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Charles Everitt

Charles Everitt is based in Edinburgh and has run his own photography business since 1998. It is in aspects of nature where he finds his greatest interest and photographic motivation, be it wildlife, landscape or close-up work. The source for much of his work is found on his own doorstep near to Edinburgh. The area is rich with woodlands, rivers, heather-clad hills, seabird colonies and coastline. However, Charles also relishes the opportunity to photograph other parts of Scotland with a particular fondness for the central Highlands.

Having studied the work of many international, contemporary nature photographers, Charles has developed his own style and approach to photography. He particularly enjoys the challenge to portray the different moods dictated by the Scottish weather and his photographs have been recognised in national competitions including the British Wildlife Photography Awards, Scottish Nature Photography Awards and Scottish Landscape Photographer of the Year. His images have also been reproduced in newspapers, magazines, cards, calendars, leaflets, company reports and websites as well as appearing on national television. Having published his first book "Water of Leith: Nature's Course" in 2011 showing Edinburgh's river from source to outflow throughout the seasons, Charles published his second book "Forthshore: East Lothian's Coastline" in 2016 following the beautiful shoreline of the Firth of Forth between Longniddry and Tantallon Castle. He remains a popular speaker on aspects of wildlife and nature photography.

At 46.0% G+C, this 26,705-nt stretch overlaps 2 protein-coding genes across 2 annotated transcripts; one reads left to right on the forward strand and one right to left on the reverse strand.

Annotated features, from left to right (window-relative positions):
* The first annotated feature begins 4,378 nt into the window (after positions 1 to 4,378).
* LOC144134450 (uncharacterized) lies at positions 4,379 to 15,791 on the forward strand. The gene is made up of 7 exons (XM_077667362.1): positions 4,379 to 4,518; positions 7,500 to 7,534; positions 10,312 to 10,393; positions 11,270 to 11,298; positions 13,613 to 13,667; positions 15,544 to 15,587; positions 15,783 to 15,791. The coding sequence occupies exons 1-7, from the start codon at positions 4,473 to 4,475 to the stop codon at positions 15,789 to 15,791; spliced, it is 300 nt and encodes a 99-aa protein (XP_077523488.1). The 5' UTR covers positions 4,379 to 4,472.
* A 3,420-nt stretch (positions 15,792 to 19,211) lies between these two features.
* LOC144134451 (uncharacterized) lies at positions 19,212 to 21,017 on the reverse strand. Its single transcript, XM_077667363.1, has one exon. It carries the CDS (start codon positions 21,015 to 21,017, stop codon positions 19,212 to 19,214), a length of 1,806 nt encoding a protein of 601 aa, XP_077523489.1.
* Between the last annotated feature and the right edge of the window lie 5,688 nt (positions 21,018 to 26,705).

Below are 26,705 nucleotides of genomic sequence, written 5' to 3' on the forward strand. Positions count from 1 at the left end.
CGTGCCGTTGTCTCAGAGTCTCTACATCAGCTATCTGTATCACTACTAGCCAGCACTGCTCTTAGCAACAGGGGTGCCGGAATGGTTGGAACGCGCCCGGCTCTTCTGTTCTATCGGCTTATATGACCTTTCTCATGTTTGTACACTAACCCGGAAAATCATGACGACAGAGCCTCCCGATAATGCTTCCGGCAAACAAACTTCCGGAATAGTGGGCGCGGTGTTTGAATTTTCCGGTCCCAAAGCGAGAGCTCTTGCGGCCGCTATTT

His image of gannets around St Baldred’s chapel on the Bass Rock in the outer Firth of Forth was taken on a draughty summer evening from the East Lothian mainland.  “Using a 500 millimetre lens with a two-times convertor gave the magnification to close in on the chapel but also exaggerated the vibration caused by the breeze’” said Charles.  “Using all the tricks I knew to try to dampen the vibration – faster shutter speeds, mirror lock up and a cable release - I waited for the slightest of lulls in the wind and took my chances; fortunately one came out sharp!”   

The Bass Rock attracts around 150,000 gannets that populate the island during the spring and summer to breed and raise their young, making it the world’s largest colony of Northern gannets.

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